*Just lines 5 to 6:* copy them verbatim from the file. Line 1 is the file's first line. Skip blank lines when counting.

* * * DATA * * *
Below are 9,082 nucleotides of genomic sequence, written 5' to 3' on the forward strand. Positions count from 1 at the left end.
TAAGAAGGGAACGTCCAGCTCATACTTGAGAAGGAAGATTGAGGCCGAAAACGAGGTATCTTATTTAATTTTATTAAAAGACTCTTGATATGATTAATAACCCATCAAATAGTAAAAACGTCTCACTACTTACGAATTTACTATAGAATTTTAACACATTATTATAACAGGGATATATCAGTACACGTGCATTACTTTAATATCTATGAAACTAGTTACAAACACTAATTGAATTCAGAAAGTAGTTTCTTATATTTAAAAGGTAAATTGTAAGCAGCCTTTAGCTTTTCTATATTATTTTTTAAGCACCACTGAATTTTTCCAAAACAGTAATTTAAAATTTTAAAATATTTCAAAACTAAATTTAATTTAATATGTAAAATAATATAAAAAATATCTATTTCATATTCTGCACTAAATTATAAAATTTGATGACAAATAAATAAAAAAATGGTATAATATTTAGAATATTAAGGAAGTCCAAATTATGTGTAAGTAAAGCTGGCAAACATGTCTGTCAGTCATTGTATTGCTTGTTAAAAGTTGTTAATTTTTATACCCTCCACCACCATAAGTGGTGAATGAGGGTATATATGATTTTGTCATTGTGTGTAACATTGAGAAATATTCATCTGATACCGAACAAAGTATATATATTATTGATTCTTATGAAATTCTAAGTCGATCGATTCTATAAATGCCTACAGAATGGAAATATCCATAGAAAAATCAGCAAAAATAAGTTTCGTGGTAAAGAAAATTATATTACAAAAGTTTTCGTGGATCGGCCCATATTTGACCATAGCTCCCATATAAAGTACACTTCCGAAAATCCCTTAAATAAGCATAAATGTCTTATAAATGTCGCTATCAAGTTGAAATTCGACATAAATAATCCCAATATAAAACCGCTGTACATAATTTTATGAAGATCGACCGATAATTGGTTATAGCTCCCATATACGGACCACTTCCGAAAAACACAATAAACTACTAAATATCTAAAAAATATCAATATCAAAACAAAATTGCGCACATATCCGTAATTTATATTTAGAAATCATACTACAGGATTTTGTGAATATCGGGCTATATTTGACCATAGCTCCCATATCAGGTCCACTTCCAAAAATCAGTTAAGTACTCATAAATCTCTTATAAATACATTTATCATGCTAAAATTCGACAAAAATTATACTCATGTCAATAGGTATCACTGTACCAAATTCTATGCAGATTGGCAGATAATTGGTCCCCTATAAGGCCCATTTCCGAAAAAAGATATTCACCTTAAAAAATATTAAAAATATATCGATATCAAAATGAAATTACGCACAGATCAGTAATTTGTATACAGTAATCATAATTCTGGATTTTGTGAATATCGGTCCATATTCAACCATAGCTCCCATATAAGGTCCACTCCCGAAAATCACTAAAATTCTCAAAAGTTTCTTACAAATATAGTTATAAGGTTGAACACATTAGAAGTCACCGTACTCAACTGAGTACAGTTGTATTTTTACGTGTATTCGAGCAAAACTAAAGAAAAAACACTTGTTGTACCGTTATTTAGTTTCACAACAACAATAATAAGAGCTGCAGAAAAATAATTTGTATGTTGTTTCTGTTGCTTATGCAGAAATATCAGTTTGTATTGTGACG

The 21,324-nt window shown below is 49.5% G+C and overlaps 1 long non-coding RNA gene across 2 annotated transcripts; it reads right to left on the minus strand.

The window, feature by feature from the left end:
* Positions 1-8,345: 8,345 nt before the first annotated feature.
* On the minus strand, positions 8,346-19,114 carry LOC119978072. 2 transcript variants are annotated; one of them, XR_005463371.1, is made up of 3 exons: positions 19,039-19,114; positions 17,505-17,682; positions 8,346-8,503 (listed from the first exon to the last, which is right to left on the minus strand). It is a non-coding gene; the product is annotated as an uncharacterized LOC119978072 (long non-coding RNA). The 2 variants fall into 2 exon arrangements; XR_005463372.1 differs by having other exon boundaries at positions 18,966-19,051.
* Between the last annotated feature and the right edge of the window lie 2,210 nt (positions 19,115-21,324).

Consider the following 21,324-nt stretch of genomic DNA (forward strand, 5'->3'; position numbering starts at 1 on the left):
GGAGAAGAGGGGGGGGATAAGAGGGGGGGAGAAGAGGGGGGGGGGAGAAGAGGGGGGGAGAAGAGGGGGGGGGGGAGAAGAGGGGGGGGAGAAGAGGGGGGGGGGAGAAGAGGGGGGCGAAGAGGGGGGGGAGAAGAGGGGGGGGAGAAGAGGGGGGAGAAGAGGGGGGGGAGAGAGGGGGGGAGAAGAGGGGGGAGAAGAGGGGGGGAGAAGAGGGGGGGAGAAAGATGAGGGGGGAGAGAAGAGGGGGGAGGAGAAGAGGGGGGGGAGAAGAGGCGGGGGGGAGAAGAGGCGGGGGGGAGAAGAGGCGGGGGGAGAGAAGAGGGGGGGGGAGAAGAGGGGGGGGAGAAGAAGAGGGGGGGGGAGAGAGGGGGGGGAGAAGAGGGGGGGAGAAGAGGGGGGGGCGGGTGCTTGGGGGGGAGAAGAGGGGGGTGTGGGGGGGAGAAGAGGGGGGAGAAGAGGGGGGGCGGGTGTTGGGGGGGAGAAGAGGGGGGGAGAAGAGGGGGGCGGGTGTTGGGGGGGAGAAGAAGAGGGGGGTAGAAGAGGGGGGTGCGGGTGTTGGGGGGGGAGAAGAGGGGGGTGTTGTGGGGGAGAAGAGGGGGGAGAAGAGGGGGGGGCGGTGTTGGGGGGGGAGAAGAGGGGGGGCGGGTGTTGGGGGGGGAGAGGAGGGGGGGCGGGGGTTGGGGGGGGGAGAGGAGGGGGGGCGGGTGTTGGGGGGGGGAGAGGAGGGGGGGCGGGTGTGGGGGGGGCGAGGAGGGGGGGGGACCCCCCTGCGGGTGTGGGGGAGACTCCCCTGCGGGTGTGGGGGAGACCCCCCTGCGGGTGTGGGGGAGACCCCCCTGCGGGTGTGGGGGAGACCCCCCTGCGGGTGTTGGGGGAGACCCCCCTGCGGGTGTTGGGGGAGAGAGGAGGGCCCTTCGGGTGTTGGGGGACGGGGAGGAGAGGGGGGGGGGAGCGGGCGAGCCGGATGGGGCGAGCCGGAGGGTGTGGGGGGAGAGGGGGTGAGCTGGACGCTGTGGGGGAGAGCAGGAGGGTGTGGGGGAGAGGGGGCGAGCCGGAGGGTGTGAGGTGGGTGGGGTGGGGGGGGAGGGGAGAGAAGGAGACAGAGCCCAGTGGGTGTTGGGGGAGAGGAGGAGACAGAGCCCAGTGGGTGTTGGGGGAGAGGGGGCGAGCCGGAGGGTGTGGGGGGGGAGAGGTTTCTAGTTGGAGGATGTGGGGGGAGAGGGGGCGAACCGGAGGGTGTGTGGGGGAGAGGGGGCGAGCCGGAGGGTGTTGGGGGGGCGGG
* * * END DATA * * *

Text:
* Positions 1-8,345: 8,345 nt before the first annotated feature.
* On the minus strand, positions 8,346-19,114 carry LOC119978072. 2 transcript variants are annotated; one of them, XR_005463371.1, is made up of 3 exons: positions 19,039-19,114; positions 17,505-17,682; positions 8,346-8,503 (listed from the first exon to the last, which is right to left on the minus strand). It is a non-coding gene; the product is annotated as an uncharacterized LOC119978072 (long non-coding RNA). The 2 variants fall into 2 exon arrangements; XR_005463372.1 differs by having other exon boundaries at positions 18,966-19,051.